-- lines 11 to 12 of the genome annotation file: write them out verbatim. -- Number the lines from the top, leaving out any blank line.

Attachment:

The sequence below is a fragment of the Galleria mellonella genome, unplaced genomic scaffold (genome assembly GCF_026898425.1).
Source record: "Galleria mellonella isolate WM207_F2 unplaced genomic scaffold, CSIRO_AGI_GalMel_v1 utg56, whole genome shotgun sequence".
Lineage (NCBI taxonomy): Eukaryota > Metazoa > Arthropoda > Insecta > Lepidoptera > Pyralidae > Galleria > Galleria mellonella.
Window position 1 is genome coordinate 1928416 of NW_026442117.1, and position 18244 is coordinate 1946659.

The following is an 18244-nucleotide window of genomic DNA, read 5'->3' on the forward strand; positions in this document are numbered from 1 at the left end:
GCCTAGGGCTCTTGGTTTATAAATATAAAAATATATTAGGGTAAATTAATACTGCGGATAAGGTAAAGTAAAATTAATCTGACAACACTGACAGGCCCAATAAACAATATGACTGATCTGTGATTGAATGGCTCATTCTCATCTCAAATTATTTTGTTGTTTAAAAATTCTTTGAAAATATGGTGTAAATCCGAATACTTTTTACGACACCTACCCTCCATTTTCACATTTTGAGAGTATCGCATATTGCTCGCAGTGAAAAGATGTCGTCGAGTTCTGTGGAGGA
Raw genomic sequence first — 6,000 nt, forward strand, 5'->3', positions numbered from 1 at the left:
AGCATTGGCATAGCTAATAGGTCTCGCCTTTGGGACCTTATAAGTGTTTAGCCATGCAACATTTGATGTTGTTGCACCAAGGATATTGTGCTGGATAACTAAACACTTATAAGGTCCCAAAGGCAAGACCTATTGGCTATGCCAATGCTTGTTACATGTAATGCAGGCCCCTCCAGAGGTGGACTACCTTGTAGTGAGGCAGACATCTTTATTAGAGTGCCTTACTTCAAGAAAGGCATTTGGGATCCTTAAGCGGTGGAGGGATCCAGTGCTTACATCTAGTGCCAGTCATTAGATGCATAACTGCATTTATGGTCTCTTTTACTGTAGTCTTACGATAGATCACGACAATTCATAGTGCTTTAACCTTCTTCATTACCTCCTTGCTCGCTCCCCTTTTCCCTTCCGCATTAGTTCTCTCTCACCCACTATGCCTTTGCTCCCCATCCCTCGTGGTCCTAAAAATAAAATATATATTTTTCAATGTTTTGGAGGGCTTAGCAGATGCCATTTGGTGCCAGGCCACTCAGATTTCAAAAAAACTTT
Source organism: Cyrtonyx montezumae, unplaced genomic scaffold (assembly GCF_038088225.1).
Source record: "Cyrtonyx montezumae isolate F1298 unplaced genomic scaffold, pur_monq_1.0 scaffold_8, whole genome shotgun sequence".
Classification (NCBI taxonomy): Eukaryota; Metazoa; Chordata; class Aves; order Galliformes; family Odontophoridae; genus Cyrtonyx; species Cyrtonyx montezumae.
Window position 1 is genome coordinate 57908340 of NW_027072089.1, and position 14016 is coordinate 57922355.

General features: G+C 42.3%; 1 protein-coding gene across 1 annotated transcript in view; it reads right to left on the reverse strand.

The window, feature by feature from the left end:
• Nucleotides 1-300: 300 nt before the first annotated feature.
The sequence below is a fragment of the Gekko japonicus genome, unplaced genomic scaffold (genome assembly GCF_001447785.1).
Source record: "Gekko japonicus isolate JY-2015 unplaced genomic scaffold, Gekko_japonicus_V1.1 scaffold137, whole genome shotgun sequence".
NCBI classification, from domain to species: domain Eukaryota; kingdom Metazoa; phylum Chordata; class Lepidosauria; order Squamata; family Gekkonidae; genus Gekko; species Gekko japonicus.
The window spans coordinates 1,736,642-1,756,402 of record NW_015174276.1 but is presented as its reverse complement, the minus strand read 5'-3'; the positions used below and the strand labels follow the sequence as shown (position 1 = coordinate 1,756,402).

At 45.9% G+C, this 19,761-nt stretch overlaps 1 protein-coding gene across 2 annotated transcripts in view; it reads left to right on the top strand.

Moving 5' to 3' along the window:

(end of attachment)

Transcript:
Classification (NCBI taxonomy): Eukaryota; Metazoa; Chordata; class Aves; order Galliformes; family Odontophoridae; genus Cyrtonyx; species Cyrtonyx montezumae.
Window position 1 is genome coordinate 57908340 of NW_027072089.1, and position 14016 is coordinate 57922355.